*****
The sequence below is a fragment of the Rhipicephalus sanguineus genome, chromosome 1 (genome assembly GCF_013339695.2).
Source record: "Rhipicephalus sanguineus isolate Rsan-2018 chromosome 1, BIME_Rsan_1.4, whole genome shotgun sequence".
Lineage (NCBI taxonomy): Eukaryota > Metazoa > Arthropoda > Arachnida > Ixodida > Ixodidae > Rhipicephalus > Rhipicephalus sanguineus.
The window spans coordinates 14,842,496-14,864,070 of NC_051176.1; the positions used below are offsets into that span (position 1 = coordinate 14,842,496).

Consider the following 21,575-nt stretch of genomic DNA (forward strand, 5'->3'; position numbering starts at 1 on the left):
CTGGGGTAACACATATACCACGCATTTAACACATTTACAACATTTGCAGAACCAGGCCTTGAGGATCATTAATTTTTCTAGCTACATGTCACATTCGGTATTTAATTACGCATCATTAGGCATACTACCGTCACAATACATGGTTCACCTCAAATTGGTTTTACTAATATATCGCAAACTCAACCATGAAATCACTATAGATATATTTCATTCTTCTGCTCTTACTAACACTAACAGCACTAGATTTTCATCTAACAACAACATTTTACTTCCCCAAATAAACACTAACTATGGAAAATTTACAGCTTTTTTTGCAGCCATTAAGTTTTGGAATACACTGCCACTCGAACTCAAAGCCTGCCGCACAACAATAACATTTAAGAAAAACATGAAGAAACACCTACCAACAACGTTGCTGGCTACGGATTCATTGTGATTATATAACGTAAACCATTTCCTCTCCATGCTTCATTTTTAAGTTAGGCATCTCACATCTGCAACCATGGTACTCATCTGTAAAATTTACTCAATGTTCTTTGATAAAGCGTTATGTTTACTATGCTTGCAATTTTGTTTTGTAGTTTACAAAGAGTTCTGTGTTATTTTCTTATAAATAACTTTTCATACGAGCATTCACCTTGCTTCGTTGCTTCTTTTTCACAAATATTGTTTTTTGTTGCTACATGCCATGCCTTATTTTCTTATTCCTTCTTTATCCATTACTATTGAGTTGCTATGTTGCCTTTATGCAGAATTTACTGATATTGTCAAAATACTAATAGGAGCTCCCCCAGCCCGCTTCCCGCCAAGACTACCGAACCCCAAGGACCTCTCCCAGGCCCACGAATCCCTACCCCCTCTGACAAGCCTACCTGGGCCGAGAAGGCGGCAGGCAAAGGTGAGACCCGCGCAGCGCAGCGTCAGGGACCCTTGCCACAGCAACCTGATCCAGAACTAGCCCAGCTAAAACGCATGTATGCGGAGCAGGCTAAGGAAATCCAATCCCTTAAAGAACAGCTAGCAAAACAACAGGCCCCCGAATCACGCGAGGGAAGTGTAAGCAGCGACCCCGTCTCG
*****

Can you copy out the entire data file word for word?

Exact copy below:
The sequence below is a fragment of the Rhipicephalus sanguineus genome, chromosome 1 (genome assembly GCF_013339695.2).
Source record: "Rhipicephalus sanguineus isolate Rsan-2018 chromosome 1, BIME_Rsan_1.4, whole genome shotgun sequence".
Lineage (NCBI taxonomy): Eukaryota > Metazoa > Arthropoda > Arachnida > Ixodida > Ixodidae > Rhipicephalus > Rhipicephalus sanguineus.
The window spans coordinates 14,842,496-14,864,070 of NC_051176.1; the positions used below are offsets into that span (position 1 = coordinate 14,842,496).

Consider the following 21,575-nt stretch of genomic DNA (forward strand, 5'->3'; position numbering starts at 1 on the left):
CTGGGGTAACACATATACCACGCATTTAACACATTTACAACATTTGCAGAACCAGGCCTTGAGGATCATTAATTTTTCTAGCTACATGTCACATTCGGTATTTAATTACGCATCATTAGGCATACTACCGTCACAATACATGGTTCACCTCAAATTGGTTTTACTAATATATCGCAAACTCAACCATGAAATCACTATAGATATATTTCATTCTTCTGCTCTTACTAACACTAACAGCACTAGATTTTCATCTAACAACAACATTTTACTTCCCCAAATAAACACTAACTATGGAAAATTTACAGCTTTTTTTGCAGCCATTAAGTTTTGGAATACACTGCCACTCGAACTCAAAGCCTGCCGCACAACAATAACATTTAAGAAAAACATGAAGAAACACCTACCAACAACGTTGCTGGCTACGGATTCATTGTGATTATATAACGTAAACCATTTCCTCTCCATGCTTCATTTTTAAGTTAGGCATCTCACATCTGCAACCATGGTACTCATCTGTAAAATTTACTCAATGTTCTTTGATAAAGCGTTATGTTTACTATGCTTGCAATTTTGTTTTGTAGTTTACAAAGAGTTCTGTGTTATTTTCTTATAAATAACTTTTCATACGAGCATTCACCTTGCTTCGTTGCTTCTTTTTCACAAATATTGTTTTTTGTTGCTACATGCCATGCCTTATTTTCTTATTCCTTCTTTATCCATTACTATTGAGTTGCTATGTTGCCTTTATGCAGAATTTACTGATATTGTCAAAATACTAATAGGAGCTCCCCCAGCCCGCTTCCCGCCAAGACTACCGAACCCCAAGGACCTCTCCCAGGCCCACGAATCCCTACCCCCTCTGACAAGCCTACCTGGGCCGAGAAGGCGGCAGGCAAAGGTGAGACCCGCGCAGCGCAGCGTCAGGGACCCTTGCCACAGCAACCTGATCCAGAACTAGCCCAGCTAAAACGCATGTATGCGGAGCAGGCTAAGGAAATCCAATCCCTTAAAGAACAGCTAGCAAAACAACAGGCCCCCGAATCACGCGAGGGAAGTGTAAGCAGCGACCCCGTCTCG